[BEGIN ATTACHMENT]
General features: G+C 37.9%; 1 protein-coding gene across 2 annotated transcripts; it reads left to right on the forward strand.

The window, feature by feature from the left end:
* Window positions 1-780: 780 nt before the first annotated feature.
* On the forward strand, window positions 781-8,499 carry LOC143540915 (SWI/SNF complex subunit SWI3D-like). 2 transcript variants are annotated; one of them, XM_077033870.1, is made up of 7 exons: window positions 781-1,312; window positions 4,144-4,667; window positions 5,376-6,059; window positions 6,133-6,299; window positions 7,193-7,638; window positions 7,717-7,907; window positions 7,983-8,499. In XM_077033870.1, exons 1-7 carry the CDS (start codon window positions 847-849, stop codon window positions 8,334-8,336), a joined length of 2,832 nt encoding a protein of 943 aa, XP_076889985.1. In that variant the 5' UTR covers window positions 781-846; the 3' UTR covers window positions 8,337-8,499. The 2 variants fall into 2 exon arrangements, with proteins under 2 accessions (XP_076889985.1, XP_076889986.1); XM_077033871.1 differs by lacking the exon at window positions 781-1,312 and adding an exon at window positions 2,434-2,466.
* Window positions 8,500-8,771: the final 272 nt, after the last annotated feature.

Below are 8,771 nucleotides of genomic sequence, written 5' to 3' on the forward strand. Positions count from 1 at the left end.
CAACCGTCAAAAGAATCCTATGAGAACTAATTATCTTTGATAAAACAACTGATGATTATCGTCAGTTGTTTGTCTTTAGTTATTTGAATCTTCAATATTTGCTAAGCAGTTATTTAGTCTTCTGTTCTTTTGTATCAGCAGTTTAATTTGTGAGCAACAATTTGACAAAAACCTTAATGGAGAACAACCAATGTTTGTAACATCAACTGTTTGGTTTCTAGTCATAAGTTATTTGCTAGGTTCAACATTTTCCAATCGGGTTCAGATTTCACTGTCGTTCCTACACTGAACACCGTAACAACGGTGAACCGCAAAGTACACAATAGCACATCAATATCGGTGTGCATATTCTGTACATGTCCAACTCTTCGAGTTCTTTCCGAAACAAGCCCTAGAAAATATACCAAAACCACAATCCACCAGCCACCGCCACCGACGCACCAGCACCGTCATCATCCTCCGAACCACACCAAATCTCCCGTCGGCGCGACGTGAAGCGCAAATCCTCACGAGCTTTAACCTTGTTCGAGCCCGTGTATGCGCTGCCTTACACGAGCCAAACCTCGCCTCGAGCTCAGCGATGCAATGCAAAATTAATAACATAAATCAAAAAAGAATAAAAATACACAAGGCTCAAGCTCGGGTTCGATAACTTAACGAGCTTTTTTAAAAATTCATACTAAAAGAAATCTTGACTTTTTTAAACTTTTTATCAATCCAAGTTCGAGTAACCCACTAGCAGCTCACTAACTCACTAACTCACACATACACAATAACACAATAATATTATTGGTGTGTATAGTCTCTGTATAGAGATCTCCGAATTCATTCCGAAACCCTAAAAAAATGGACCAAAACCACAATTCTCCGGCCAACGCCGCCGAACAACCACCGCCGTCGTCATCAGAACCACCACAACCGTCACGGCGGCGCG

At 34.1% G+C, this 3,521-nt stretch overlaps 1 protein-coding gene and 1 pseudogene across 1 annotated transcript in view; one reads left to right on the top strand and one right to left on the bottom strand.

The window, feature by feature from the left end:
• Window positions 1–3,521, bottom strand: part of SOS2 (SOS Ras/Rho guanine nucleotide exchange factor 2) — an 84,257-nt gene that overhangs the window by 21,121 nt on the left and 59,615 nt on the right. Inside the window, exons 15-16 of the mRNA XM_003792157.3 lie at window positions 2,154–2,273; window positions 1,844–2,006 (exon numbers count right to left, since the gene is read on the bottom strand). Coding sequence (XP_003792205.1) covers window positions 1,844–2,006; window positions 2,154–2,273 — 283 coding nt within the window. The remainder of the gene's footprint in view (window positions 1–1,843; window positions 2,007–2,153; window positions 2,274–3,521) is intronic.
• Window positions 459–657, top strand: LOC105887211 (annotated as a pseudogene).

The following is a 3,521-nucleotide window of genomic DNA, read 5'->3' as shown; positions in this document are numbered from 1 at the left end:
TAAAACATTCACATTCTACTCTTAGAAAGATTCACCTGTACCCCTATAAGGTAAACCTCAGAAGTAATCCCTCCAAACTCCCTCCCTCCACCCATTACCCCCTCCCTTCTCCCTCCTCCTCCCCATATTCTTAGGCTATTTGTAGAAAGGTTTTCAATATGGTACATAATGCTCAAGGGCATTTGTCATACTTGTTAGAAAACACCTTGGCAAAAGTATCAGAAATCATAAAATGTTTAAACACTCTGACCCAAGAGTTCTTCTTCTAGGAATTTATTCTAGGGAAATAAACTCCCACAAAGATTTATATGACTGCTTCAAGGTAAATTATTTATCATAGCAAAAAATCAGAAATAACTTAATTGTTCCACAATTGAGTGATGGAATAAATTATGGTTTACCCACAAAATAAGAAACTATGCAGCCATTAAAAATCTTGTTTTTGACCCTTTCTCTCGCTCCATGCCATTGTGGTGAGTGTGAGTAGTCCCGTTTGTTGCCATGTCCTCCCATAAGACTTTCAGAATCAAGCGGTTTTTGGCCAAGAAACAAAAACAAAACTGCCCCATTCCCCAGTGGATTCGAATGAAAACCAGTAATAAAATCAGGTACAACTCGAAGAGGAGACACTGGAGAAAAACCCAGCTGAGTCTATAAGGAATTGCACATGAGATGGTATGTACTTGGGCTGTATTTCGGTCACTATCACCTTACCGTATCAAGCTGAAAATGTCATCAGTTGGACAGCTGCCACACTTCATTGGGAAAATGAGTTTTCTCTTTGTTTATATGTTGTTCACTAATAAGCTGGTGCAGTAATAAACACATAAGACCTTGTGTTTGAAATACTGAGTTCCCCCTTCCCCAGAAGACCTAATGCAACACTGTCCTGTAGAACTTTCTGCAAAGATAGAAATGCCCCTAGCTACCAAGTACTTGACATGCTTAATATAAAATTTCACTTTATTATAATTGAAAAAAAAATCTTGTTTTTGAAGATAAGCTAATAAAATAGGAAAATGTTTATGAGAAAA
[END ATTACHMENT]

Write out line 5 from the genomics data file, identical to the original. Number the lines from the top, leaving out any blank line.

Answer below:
* Window positions 8,500-8,771: the final 272 nt, after the last annotated feature.